In June 2007, Kelly Clarkson released her third and most personal album, My December. It remains the only album on which she co-wrote all the songs, and it expressed the dark feelings Kelly was struggling through. The song she was proudest of was a heart-wrenching balled called “Sober.” Though it was meant to be the second single following “Never Again,” it got no radio support and was swiftly pulled by the label. The song also got no music video. This is just one example of RCA’s sabotage of My December, and had they properly promoted the album – including giving “Sober” the full single treatment – the album would have performed much better than it did.
Green Day – “East Jesus Nowhere”
Back in 2009, Green Day fans anxiously awaited Green Day’s first new album since 2004’s American Idiot. But when the world first heard “Know Your Enemy,” some fans worried 21st Century Breakdown would be much simpler in comparison. Rest assured, the rest of the album was better and more dynamic. Still, the album could have had a stronger start. The obvious choice is “East Jesus Nowhere,” a song that was released as a third single around the same time as the title track. “East Jesus Nowhere” did well enough on rock radio, though its music video was a basic live montage that didn’t do the song justice. Unfortunately, it’s not remembered as one of Green Day’s iconic singles, but it could have been had it rightfully been the lead single.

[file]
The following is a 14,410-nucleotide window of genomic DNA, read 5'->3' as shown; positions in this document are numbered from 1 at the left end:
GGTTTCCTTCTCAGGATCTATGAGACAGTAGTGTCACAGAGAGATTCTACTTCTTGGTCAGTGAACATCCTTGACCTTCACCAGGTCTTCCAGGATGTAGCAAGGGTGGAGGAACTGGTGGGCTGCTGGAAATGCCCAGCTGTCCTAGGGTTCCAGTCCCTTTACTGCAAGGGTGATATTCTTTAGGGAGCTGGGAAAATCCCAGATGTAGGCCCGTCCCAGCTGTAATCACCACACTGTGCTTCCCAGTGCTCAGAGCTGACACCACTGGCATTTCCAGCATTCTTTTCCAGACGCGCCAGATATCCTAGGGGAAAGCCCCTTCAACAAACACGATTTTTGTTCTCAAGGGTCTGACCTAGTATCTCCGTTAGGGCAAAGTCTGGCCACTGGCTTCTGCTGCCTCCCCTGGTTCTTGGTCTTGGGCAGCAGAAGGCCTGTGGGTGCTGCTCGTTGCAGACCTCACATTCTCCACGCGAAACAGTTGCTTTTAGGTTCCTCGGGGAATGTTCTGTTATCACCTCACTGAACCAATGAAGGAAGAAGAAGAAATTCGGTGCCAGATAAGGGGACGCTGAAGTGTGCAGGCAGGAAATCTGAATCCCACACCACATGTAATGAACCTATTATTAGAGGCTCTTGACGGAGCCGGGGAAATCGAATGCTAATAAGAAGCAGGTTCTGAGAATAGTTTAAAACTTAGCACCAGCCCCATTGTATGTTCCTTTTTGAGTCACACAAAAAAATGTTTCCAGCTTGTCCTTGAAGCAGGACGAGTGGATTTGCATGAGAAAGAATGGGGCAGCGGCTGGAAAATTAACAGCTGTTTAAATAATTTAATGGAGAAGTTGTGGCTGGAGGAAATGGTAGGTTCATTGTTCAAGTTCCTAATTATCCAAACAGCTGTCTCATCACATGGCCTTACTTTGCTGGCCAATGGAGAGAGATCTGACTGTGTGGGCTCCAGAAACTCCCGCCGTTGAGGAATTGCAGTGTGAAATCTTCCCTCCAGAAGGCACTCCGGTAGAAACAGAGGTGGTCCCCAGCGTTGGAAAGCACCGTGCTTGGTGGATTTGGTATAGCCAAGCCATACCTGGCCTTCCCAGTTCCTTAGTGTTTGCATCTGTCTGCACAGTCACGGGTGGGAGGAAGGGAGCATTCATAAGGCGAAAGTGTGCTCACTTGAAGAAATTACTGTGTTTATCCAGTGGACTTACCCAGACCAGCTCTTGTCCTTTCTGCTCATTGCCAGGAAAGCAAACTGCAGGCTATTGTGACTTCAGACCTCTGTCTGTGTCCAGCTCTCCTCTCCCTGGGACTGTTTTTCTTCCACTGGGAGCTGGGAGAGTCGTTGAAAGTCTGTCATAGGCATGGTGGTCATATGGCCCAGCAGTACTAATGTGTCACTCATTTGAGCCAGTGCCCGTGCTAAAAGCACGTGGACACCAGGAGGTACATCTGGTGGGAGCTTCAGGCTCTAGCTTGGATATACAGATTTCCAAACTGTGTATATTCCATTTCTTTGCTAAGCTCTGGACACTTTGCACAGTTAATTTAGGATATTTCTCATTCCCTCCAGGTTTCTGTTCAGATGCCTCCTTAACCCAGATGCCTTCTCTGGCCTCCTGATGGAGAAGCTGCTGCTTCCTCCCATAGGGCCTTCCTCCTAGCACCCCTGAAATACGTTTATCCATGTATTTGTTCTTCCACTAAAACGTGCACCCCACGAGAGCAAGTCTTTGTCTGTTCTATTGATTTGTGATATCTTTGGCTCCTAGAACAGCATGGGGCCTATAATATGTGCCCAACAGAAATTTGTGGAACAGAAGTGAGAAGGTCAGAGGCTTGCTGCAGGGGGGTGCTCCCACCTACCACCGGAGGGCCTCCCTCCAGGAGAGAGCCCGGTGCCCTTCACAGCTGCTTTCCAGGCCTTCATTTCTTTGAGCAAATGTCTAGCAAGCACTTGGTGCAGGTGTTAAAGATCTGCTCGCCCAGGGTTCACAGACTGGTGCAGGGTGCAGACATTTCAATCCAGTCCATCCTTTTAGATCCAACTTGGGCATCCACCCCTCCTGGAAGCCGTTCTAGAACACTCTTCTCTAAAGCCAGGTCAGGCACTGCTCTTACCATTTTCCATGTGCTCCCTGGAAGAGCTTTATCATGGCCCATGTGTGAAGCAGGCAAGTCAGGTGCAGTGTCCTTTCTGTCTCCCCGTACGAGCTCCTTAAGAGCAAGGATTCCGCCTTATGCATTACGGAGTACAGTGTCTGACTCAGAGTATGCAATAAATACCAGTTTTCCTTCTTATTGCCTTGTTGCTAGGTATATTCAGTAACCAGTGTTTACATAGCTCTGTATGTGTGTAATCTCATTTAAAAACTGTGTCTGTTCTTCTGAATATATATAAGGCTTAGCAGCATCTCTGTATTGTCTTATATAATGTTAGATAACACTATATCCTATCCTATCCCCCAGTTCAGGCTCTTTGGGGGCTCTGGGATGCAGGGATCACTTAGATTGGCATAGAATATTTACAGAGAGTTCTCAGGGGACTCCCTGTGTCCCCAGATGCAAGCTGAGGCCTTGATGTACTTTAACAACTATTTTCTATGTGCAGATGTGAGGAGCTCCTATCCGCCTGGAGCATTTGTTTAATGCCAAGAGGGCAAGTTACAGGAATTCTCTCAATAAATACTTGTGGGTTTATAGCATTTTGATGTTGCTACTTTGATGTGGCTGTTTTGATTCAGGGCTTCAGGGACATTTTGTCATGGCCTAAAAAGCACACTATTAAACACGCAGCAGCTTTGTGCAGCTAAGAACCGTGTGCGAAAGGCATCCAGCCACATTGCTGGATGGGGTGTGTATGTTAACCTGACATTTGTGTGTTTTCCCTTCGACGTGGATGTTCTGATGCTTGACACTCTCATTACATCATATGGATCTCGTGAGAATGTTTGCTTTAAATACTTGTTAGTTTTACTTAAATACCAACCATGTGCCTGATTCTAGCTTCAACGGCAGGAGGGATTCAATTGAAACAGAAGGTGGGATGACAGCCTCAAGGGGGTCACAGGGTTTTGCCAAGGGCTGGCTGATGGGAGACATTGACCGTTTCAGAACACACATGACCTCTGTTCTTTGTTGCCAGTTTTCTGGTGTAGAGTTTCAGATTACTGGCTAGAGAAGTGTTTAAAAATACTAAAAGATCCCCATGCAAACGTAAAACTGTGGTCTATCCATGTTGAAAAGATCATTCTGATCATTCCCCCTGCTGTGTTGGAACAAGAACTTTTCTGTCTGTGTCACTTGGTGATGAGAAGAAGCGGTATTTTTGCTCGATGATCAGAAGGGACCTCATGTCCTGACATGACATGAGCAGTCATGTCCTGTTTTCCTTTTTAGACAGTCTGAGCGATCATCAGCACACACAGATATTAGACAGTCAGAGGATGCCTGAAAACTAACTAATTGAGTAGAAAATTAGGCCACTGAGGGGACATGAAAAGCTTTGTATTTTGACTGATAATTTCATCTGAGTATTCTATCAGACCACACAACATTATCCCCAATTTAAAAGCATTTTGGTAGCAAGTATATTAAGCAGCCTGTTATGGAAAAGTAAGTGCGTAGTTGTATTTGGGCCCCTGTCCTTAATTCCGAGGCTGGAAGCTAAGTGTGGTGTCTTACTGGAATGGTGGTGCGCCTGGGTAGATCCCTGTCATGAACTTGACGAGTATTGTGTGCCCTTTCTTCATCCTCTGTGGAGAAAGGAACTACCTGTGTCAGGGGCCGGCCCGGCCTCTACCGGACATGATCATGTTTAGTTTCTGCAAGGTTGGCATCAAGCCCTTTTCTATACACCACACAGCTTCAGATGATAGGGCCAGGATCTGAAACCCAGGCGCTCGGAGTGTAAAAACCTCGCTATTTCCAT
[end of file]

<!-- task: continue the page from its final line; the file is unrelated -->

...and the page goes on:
Green Day – “Kill The DJ”
Green Day’s followup to 21st Century Breakdown was an ambitious, under-appreciated trilogy of albums in 2012. A combination of Billie Joe’s addiction problems and a fan base overwhelmed by 37 (!) new songs resulted in the whole project performing worse than it deserved, both commercially and critically. Following their anthemic lead “Oh Love,” “Kill The DJ” was chosen as the second single ahead of ¡Uno!. The song appeared on charts in the UK, Belgium, and South Korea, but doesn’t seem to have been sent to US radio. And although it did get a music video, the first half isn’t all that good. Nonetheless, “Kill The DJ” could have done better with a proper release.